I also went out to one community to do an interview. There was some confusion on the time and so I got there late – after the couple called me. But it was good. As I left one of the witnesses at the interview asked me to pray for her father who was ill; among the problems was that he hadn’t been able to sleep for five nights! I told him I’d pray and also promised to go, visit him, and bring him communion, if he wanted.

She called me and asked me to come out Monday. I was most happy to go, even though I had to leave home at 7:00 am to get there. I visited the man who was ill, who has been a delegate of the Word for decades. I shared Communion with him and with some of his family. Someone told me that the husband of a couple I’d visited several times was ill and so we went there.

The roads to get to the house were terrible. After visiting and then sharing Communion with the couple, I went out and saw a cat sitting in the window of my car – hitching a ride, I joked.

 On the return trip I went too far over to the left  on the one lane "road" and got stuck in the mud. Even with four-wheel drive I couldn’t get out. Someone came along and tried digging out the tires a bit; when that didn’t work someone put rocks under the front tires and finally we got out. The lesson is: don’t go too far to the right or the left on a muddy road. I probably should think about getting chains.

Next week I’ll be going to another community for pre-marriage interviews. Since the road to the community where the couple lives is inaccessible even with four-wheel drive, we’ll meet in a neighboring village.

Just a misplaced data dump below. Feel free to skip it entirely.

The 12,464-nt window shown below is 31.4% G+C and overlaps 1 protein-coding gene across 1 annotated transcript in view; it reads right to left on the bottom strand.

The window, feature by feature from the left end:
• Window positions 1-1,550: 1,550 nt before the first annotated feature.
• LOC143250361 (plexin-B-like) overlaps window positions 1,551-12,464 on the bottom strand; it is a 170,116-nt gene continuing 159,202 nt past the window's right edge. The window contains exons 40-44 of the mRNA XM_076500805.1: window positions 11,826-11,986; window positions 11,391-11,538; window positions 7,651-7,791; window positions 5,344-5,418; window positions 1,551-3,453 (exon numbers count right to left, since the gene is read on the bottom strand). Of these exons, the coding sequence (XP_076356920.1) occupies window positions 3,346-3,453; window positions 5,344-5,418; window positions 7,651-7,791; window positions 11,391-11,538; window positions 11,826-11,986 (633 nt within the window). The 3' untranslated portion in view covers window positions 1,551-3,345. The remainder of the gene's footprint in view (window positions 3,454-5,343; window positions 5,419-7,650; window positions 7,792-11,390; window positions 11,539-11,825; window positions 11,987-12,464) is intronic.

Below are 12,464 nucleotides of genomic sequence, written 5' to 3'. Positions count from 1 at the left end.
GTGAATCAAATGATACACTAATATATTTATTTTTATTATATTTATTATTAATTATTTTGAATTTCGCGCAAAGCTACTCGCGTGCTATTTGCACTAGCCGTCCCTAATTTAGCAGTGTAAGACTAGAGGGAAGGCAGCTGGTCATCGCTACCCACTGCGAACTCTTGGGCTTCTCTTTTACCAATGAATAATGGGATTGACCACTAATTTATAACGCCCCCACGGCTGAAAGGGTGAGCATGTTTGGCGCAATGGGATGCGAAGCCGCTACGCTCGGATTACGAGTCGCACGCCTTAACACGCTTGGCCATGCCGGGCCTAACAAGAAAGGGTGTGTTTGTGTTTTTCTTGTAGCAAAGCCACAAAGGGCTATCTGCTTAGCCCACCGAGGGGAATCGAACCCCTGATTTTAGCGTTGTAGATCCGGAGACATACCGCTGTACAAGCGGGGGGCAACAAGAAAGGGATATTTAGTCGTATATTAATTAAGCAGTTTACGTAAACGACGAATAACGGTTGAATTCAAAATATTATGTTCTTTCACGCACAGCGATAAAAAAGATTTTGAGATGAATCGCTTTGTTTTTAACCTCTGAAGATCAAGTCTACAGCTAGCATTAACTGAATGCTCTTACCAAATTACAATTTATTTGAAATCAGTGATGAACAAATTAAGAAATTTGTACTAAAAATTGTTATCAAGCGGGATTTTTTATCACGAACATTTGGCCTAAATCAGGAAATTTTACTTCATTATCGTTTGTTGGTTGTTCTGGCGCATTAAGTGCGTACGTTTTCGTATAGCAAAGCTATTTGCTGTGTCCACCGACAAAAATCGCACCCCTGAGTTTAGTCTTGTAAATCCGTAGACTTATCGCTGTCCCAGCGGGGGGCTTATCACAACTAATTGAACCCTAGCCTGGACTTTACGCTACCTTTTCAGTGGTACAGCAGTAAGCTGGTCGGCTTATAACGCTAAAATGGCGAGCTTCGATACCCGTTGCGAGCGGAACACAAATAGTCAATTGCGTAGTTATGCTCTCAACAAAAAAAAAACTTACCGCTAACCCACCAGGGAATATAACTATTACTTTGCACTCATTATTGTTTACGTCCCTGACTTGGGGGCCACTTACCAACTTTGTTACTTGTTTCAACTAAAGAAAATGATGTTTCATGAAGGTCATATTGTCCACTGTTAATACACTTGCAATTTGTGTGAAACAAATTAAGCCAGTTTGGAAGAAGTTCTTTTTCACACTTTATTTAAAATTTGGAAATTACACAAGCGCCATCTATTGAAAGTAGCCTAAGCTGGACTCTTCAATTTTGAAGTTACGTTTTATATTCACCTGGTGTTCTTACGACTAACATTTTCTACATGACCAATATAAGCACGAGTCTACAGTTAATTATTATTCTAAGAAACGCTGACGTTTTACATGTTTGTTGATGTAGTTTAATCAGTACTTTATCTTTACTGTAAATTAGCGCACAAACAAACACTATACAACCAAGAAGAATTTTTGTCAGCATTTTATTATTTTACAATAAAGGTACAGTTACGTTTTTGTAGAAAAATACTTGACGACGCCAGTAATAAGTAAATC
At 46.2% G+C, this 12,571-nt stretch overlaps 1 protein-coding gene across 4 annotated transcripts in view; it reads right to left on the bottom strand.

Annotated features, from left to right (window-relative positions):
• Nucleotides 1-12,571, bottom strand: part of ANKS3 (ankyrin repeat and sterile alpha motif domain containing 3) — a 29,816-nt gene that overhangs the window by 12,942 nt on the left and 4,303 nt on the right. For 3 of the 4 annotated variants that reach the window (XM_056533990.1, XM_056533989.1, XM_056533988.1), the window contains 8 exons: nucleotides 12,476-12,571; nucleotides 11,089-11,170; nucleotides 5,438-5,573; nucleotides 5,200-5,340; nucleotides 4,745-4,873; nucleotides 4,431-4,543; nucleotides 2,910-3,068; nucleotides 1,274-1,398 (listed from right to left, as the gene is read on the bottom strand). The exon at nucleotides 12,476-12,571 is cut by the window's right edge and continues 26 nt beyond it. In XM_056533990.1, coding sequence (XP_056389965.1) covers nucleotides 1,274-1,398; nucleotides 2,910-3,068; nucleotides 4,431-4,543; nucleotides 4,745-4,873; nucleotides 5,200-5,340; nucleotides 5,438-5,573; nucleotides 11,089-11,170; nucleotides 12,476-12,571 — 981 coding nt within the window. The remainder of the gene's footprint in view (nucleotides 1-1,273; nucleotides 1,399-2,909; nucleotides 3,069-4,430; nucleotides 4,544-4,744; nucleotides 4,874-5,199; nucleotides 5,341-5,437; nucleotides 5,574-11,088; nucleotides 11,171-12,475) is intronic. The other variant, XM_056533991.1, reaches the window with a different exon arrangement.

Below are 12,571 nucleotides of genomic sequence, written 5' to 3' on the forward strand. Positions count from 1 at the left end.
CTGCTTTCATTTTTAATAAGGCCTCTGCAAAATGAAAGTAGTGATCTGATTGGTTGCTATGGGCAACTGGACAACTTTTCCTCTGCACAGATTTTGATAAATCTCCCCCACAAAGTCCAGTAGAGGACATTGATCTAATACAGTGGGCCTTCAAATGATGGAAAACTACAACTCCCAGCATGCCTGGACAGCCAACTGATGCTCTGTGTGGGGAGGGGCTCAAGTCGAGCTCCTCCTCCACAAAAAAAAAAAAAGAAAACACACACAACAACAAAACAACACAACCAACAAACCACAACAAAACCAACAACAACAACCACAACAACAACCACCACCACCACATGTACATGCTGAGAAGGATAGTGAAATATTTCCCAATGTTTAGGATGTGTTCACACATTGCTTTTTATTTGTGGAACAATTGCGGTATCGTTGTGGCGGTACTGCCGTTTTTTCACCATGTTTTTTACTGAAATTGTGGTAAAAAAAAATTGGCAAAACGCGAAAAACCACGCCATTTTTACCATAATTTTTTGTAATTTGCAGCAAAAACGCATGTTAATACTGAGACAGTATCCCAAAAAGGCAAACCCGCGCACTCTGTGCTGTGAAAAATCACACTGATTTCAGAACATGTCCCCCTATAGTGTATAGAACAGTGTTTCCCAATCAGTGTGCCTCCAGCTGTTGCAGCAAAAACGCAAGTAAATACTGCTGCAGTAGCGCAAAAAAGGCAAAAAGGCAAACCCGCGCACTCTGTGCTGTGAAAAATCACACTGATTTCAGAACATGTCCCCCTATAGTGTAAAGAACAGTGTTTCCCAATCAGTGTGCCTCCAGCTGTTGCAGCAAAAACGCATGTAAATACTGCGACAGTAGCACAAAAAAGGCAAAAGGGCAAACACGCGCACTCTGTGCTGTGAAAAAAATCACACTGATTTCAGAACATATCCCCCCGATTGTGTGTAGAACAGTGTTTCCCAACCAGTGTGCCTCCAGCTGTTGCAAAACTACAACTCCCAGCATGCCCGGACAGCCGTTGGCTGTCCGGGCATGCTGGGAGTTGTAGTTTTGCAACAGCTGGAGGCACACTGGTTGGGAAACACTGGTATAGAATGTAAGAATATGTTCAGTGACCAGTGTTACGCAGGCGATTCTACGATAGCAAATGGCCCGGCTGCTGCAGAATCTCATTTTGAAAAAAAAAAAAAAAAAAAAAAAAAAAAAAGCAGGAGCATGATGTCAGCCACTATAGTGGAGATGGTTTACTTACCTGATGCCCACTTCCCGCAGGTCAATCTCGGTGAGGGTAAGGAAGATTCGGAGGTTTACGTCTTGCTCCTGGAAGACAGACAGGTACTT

There are probably about twelve or thirteen more couples whom I need to interview with their witnesses. This year we have had an abundance of people seeking the sacrament of matrimony. This gives me great joy.

I began a new initiative for catechists this Sunday. I’ve noted that some of the catechists have Facebook accounts. I decided to set up a Facebook group for them, posting several days a week on topics that might help them. I’ll see how this goes – and try to make sure that I am faithful in this. My idea is to do something on a Sunday reading on Sunday. Something about Jesus on Monday. Wednesday I’ll post an image of Christ or the saints, trying to use art that might stretch their imagination. Fridays, I’ll have something on prayers. The other days I’m thinking about specific topics on themes for religious education as well as lives of the saints.

Last Wednesday, Fernando, the seminarian in the parish these past few months received the ministry of acolyte. The bishop came, as well as some of Fernando’s family. It was good to assist at Mass as well as visit with the bishop at a meal.

I have also been reading a lot – including a few mystery novels. I read Henri Nouwen’s Clowning in Rome for the first time and found it very helpful for my personal growth and my understanding of ministry.

I have also been active on several conferences.

As I mentioned in an earlier blog, there were four mornings on COVID and corruption in Honduras. The quality of the presentations was mixed, though two of them have helped me to being thinking about how I might better respond to what is happening and prepare for the future.

I also participated in two Zoom sessions with the sisters and associates of the Dubuque Franciscans. They are having a chapter in November but are seeking input and involving associates in the process. There was one on English on last Tuesday and one in Spanish last Saturday. It was great to connect with the sisters as well as with the other Central American associates. Being connected with these sisters has been somewhat of a lifeline for me. They are an inspiration, especially the sisters here in Honduras. I regularly talk with one or two of them which is good for me in many ways.